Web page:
Analysis Too Much Medicine

Political drive to screen for pre-dementia: not evidence based and ignores the harms of diagnosis

BMJ 2013; 347 doi: http://dx.doi.org/10.1136/bmj.f5125 (Published 09 September 2013) Cite this as: BMJ 2013;347:f5125
  1. David G Le Couteur, professor of geriatric medicine 1,
  2. Jenny Doust, professor of clinical epidemiology 2,
  3. Helen Creasey, dementia specialist 3,
  4. Carol Brayne, professor of public health 4
  1. 1Centre for Education and Research on Ageing, ANZAC Medical Research Institute and the Charles Perkins Centre, University of Sydney and Sydney Research, Concord, 2139, Australia
  2. 2Centre for Research in Evidence Based Practice, Bond University, Robina, Australia
  3. 3Centre for Education and Research on Ageing, Concord RG Hospital
  4. 4Department of Public Health and Primary Care, University of Cambridge, Cambridge, UK
  1. Correspondence to: D Le Couteur david.lecouteur{at}sydney.edu.au

Summary box

  • Clinical context—Dementia is age related and with an ageing global population is predicted to become an overwhelming and costly problem

  • Diagnostic change—Introduction of broader diagnostic criteria for mild cognitive impairment and pre-dementia based on new cognitive screening tests coupled with cerebrospinal fluid biomarkers and neuroimaging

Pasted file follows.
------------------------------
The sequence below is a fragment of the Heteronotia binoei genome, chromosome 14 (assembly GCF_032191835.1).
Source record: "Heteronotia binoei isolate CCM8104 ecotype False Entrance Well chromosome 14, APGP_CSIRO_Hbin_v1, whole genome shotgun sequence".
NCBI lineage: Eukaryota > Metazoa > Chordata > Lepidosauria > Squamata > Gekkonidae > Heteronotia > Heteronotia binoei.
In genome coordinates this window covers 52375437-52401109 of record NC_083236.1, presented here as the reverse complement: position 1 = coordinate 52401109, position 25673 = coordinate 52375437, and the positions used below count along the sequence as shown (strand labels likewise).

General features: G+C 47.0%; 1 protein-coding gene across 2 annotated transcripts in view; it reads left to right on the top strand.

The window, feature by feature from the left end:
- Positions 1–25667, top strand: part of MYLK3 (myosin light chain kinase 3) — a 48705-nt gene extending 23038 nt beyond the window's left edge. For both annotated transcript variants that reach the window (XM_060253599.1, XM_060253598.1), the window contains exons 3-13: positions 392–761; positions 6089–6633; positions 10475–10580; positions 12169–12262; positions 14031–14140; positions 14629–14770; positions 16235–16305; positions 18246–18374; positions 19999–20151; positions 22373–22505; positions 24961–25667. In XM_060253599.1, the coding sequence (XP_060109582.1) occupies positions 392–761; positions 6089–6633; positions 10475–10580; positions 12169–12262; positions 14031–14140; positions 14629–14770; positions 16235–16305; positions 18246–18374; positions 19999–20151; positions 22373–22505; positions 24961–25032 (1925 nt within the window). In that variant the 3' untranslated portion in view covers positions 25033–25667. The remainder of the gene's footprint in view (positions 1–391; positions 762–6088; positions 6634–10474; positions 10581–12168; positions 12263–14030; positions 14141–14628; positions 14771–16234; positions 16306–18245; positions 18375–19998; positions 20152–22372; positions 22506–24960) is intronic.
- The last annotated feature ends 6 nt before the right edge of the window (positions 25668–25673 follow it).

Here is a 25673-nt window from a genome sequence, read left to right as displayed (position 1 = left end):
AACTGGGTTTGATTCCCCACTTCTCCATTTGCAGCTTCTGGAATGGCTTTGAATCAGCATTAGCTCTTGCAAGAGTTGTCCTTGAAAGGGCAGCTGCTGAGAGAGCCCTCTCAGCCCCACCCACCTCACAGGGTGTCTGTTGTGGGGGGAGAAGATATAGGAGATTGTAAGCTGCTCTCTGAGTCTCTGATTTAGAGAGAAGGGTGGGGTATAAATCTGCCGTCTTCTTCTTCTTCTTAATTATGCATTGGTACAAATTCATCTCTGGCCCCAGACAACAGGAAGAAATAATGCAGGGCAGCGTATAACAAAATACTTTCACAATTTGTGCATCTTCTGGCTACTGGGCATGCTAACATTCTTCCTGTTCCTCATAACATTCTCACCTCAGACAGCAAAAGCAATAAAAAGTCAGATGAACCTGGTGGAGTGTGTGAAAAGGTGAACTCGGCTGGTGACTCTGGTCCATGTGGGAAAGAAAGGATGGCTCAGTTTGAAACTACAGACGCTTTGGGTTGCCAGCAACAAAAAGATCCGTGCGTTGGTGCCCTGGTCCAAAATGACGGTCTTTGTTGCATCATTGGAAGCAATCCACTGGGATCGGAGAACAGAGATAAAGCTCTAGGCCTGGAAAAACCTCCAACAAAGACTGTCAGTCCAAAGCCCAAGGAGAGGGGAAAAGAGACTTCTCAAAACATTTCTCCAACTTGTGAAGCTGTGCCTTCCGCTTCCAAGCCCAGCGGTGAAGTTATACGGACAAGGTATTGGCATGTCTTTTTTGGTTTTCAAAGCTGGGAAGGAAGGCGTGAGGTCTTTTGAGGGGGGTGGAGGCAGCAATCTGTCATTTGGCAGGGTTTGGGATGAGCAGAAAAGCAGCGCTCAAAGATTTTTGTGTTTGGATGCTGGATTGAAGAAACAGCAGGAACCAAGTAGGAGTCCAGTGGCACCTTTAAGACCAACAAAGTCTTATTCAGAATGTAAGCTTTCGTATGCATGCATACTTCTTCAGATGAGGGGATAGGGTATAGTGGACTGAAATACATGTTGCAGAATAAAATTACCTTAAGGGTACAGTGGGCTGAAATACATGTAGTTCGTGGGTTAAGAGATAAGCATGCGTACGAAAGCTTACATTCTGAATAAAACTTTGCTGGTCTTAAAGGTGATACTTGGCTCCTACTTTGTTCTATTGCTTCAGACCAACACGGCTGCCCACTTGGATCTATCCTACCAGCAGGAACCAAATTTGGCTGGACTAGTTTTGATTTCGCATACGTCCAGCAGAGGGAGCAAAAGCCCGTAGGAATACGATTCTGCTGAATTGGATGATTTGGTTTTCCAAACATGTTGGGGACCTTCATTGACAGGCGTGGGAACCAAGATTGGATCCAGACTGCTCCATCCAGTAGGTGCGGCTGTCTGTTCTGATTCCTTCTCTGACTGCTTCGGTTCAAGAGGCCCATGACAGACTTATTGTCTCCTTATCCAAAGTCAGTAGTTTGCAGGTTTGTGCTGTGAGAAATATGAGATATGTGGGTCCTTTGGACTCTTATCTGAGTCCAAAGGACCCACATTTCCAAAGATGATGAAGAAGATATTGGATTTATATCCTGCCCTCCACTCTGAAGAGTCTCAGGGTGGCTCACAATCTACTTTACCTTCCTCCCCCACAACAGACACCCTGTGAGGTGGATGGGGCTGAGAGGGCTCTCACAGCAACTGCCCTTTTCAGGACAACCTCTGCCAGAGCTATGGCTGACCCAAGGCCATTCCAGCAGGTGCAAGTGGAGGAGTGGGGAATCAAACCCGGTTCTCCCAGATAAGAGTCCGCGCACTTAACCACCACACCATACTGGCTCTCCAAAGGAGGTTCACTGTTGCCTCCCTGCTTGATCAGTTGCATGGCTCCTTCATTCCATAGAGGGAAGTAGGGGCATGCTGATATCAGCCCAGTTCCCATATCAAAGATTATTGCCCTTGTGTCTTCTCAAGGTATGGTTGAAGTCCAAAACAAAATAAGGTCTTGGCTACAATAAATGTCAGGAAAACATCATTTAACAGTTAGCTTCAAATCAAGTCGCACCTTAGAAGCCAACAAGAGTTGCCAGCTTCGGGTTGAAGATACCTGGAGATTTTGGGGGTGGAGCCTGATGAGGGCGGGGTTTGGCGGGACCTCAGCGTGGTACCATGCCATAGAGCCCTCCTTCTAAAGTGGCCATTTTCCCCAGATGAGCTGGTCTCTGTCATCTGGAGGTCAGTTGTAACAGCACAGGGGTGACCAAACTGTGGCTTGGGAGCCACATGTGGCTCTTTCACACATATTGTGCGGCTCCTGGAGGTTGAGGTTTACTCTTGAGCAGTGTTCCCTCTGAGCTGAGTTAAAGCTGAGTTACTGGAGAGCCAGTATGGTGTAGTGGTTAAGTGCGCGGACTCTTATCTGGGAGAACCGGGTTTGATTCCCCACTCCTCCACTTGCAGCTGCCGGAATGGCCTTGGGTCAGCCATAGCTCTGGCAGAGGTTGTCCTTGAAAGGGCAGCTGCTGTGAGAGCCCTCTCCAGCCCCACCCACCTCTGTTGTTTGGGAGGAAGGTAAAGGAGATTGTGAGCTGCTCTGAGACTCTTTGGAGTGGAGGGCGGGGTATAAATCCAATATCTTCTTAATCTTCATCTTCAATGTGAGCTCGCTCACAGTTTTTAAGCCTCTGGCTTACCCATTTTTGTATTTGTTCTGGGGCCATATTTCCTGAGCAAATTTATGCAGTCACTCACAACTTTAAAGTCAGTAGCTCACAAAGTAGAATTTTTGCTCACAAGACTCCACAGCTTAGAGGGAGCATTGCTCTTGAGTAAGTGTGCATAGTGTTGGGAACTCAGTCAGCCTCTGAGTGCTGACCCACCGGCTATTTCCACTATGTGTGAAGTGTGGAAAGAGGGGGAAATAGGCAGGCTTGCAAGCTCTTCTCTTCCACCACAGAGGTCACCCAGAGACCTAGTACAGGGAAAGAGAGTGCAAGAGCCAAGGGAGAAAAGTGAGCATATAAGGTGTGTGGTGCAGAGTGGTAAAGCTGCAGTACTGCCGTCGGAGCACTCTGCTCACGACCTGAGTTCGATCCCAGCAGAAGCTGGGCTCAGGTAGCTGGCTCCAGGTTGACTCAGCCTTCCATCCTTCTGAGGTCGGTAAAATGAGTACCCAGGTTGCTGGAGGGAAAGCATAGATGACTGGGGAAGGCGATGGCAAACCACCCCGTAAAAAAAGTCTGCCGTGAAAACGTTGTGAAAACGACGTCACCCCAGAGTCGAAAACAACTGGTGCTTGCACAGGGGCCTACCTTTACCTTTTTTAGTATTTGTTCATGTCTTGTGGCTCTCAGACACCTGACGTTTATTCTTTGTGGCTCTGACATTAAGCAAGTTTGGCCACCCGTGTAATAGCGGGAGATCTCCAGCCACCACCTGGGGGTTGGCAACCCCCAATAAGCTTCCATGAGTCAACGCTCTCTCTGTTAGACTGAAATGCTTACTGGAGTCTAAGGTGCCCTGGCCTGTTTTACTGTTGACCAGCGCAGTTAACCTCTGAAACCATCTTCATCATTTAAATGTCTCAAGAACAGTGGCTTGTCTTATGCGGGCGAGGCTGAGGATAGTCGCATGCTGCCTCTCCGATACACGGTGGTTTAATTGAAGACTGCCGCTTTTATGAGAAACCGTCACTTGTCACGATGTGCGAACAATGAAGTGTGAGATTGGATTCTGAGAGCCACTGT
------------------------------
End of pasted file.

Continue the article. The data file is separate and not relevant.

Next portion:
• Rationale for change—Past neglect of services and research in dementia has fuelled international calls for action and earlier treatment

  • Leap of faith—People with mild symptoms will eventually develop dementia and interventions are more likely to be effective at an early stage

  • Impact on prevalence—The current prevalence of dementia is thought to be 10-30% in people over the age of 80, but the adoption of new diagnostic criteria will result in up to 65% of this age group having Alzheimer’s disease diagnosed and up to 23% of non-demented older people being diagnosed with dementia

  • Evidence of overdiagnosis—Screening for cognitive impairment and measurement of biomarkers and neuroimaging are increasing the diagnosis of mild cognitive impairment, which in many people will improve spontaneously

  • Harms from overdiagnosis—Unnecessary investigation and treatments with side effects; adverse psychological and social outcomes; and distraction of resources and support from those with manifest dementia in whom need is greatest

  • Limitations—Current case identification and screening policy relies mostly on anecdotal and observational data from potentially biased sources, including those with vested commercial interests, rather than evidence from clinical trials. There is a lack of research focused on older people, in whom dementia is most prevalent

  • Conclusions—Current policy is rolling out untested and uncontrolled experiments in the frailest people in society without a rigorous evaluation of its benefits and harms to individuals, families, service settings, and professionals

Current policy in many countries is aimed at increasing the rates of diagnosis of dementia and cognitive impairment.1 2 …

Sign in

Free trial

Register for a free trial to thebmj.com to receive unlimited access to all content on thebmj.com for 14 days.
Sign up for a free trial

Subscribe